Driver signing registry values cannot be modified directly in Windows


Summary


In the versions of Microsoft Windows listed at the beginning of this article, programmatic modification of the HKEY_LOCAL_MACHINE\Software\Microsoft\Driver Signing registry key cannot be used to bypass the warning prompt that is initiated when an unsigned driver is installed on the computer.

This behavior is by design. The prompt cannot be disabled because its purpose is to prevent operating system instability. All the manufacturers who provide Windows 2000, Windows XP, and Windows Server 2003 drivers are encouraged to have their drivers signed. In the past, manufacturers could bypass this requirement by incorporating a registry change to the Driver Signing key that prevented the prompt and allowed an unsigned driver to be installed without the user knowing that the driver was unsigned.

More Information


To specify a policy that allows unsigned drivers to be installed, use one of the following:
  • Incorporate the driver installation into Setup by using the DriverSigningPolicy=ignore setting. (See related articles.)
  • Implement a driver signing policy in a Windows 2000 or Windows Server 2003 domain by using Group Policy:
    1. Under Administrator Tools, in the Active Directory Users and Computers snap-in, right-click the domain root, click Properties, and then click the Group Policy tab.
    2. Click the default domain policy, and then click Edit.
    3. Expand Computer Configuration, expand Windows Settings, and then expand Security Settings. Expand Local Policies, expand Security Options, and then modify Device: Unsigned driver installation Behavior to the setting that you want to use.

      Note This policy is a domain-wide policy.
  • We recommend that manufacturers submit their drivers to the Windows Hardware Quality Lab (WHQL) for logo certification.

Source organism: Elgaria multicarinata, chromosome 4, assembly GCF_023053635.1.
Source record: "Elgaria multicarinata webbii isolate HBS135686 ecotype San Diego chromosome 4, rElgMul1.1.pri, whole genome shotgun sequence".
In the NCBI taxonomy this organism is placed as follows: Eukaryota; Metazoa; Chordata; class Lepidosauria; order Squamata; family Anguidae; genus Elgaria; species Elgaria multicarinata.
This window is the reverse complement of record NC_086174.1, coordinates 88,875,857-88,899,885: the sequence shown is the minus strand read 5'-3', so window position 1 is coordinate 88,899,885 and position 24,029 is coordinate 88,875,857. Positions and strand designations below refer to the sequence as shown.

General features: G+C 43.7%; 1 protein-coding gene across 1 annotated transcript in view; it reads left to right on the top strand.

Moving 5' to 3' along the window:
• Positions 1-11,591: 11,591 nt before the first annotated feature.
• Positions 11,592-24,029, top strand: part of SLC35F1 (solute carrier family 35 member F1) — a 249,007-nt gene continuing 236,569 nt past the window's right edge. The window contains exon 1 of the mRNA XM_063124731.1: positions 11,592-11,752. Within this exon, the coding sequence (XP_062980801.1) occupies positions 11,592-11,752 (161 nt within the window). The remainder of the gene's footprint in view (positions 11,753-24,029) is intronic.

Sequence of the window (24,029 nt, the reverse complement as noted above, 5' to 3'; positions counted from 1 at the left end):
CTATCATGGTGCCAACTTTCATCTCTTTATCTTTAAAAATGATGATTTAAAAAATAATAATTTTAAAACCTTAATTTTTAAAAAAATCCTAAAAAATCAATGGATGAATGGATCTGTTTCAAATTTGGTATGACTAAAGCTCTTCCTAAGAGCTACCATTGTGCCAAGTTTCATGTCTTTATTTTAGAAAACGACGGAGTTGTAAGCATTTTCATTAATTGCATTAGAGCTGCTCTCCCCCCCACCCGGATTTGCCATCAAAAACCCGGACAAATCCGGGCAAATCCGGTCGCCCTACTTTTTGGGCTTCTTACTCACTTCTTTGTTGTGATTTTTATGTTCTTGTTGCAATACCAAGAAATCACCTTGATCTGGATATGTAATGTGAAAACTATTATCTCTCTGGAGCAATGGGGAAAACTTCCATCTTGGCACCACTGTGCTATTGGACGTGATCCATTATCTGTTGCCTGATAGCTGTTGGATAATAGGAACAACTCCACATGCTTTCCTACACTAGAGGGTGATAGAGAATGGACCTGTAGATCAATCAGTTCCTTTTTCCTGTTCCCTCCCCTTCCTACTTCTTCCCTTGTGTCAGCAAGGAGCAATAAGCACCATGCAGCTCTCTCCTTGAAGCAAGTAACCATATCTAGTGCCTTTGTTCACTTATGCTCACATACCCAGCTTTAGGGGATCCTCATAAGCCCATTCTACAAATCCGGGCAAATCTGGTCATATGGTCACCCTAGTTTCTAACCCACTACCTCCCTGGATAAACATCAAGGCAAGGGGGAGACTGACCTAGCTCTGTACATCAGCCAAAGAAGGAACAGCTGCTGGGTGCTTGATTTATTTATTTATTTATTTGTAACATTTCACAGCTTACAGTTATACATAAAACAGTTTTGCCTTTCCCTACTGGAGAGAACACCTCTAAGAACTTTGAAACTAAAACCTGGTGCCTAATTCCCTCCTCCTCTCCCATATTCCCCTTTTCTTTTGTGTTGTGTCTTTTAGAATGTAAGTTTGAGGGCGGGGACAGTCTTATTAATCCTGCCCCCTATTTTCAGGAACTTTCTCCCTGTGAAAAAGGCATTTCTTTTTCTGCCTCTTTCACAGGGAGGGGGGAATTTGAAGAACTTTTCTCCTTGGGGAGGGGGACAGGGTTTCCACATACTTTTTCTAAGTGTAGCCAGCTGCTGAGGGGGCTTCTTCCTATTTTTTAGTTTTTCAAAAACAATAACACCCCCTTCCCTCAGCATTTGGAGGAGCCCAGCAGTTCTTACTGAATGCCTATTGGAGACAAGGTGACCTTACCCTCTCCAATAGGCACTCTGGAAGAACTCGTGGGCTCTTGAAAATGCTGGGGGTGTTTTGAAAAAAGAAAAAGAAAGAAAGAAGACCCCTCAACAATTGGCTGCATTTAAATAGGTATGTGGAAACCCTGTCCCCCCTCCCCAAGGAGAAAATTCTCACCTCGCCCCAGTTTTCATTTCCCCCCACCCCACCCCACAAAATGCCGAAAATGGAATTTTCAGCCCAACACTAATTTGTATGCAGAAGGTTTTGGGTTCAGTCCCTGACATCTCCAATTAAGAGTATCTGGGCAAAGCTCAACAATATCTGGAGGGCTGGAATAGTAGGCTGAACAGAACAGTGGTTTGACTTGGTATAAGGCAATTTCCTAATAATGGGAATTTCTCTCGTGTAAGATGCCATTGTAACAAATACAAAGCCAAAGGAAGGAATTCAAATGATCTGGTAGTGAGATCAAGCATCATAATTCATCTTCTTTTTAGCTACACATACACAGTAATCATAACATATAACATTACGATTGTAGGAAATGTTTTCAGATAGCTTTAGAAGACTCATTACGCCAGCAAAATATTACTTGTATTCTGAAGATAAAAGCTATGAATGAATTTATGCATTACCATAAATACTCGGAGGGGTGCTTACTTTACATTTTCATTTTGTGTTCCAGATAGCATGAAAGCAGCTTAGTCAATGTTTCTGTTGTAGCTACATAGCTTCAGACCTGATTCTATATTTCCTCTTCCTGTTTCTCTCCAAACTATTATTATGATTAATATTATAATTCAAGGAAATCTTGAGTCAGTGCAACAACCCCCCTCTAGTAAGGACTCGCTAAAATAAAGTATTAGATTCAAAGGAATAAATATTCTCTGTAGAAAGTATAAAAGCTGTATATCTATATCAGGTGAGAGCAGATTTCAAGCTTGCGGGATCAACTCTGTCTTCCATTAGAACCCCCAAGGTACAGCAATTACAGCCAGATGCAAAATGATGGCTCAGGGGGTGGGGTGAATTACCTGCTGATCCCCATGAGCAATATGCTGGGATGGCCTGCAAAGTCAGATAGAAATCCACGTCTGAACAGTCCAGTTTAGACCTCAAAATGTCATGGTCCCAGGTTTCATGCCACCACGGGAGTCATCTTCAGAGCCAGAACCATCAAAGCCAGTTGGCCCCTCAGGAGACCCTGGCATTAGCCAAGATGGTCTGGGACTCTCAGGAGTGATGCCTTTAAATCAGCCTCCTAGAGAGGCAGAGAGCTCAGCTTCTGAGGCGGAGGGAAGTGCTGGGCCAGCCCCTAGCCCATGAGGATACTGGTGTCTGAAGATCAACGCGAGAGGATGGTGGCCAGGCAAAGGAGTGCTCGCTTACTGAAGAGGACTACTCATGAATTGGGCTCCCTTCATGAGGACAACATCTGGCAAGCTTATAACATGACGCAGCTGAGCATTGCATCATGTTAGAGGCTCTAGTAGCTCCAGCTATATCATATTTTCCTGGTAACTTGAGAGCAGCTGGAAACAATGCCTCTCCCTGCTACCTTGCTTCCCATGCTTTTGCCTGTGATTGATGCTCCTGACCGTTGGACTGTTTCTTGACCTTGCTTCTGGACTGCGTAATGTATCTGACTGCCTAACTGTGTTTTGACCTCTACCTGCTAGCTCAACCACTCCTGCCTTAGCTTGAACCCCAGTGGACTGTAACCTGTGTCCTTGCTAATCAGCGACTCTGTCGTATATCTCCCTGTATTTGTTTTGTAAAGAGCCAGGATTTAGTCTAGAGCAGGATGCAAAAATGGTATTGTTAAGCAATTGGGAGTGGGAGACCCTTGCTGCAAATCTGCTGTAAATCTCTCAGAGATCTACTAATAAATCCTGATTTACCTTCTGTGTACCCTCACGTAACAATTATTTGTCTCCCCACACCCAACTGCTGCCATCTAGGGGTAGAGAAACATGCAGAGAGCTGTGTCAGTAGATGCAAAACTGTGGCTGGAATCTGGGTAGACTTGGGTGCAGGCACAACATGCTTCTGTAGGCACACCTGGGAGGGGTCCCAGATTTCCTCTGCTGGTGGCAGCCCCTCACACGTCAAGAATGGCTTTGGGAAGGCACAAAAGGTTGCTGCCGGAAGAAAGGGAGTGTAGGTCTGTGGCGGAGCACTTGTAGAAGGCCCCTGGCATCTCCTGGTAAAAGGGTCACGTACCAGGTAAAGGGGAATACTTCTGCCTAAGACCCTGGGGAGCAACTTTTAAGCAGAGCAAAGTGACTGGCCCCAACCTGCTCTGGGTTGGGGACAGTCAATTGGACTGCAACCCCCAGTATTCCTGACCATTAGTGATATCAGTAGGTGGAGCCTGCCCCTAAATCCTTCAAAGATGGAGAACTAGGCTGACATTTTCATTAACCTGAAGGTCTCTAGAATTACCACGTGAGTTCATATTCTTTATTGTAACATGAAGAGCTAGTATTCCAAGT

Note To set the policy on the local computer where no domain policy is applied, follow these steps:
  1. On the desktop, right-click My Computer, and then click Properties.
  2. Click the Hardware tab, and then click Driver Signing in the Drivers area.
  3. In the What action do you want Windows to take? area, click the desired action, and then click OK two times.
Note Windows queries for the policy and makes sure that it matches the entry that is stored for it in an alternative location. However, if the operating system determines that the Driver Signing Policy registry key has been tampered with, the operating system automatically resets to the correct values (or the default value that is Warn and Ignore for non-driver signing policy).

Windows also logs one or more messages into the Setupapi.log file whenever the Driver Signing Policy registry key is tampered with:
#E412 Permachine codesigning policy settings appear to have been tampered with. Error 13: The data is invalid.
#W415 Codesigning policy database resynchronized to default values.
#W413 Default of 1 restored to "Policy" value under HKEY_LOCAL_MACHINE\Software\Microsoft\Driver Signing.